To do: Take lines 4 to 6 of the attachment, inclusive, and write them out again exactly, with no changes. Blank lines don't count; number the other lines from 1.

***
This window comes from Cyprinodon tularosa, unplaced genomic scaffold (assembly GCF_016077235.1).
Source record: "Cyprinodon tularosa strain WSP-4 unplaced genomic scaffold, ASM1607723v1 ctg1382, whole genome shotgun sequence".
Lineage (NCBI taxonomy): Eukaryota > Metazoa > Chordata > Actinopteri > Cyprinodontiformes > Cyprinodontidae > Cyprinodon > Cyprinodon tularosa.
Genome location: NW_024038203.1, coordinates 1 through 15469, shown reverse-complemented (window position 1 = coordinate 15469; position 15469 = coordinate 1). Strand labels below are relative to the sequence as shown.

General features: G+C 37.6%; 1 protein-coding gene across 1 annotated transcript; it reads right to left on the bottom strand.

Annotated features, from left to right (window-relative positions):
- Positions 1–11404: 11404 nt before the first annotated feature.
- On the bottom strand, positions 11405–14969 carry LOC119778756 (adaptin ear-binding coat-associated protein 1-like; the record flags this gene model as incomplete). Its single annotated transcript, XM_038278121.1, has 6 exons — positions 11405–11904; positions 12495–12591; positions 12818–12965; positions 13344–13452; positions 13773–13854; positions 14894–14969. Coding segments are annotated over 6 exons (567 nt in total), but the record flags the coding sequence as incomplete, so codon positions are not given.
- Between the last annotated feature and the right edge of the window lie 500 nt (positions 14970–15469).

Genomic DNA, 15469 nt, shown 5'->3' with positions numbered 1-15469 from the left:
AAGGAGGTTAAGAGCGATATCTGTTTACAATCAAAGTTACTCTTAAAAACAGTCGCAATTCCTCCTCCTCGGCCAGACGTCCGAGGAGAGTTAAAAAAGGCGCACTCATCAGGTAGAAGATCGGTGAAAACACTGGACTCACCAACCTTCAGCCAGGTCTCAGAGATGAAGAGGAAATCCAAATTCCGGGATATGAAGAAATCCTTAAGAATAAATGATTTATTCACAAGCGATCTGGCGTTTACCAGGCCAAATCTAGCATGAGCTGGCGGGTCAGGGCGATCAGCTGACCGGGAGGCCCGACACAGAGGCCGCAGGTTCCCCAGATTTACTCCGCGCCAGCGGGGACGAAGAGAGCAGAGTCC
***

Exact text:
Genome location: NW_024038203.1, coordinates 1 through 15469, shown reverse-complemented (window position 1 = coordinate 15469; position 15469 = coordinate 1). Strand labels below are relative to the sequence as shown.

General features: G+C 37.6%; 1 protein-coding gene across 1 annotated transcript; it reads right to left on the bottom strand.

Annotated features, from left to right (window-relative positions):